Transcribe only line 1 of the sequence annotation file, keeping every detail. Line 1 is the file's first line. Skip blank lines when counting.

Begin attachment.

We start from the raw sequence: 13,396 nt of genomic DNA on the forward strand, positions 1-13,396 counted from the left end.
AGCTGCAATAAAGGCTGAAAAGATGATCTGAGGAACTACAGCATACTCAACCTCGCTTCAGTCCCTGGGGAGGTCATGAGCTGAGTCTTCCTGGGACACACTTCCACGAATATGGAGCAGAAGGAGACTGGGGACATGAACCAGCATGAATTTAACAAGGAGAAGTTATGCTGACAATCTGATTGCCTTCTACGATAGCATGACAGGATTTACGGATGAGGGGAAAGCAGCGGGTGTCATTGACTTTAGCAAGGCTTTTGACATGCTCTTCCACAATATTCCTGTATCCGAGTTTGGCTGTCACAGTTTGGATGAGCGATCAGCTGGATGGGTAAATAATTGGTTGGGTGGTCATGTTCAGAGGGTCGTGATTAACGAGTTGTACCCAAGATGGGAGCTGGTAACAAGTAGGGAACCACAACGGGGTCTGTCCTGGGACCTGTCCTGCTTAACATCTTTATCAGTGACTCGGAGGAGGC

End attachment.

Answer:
We start from the raw sequence: 13,396 nt of genomic DNA on the forward strand, positions 1-13,396 counted from the left end.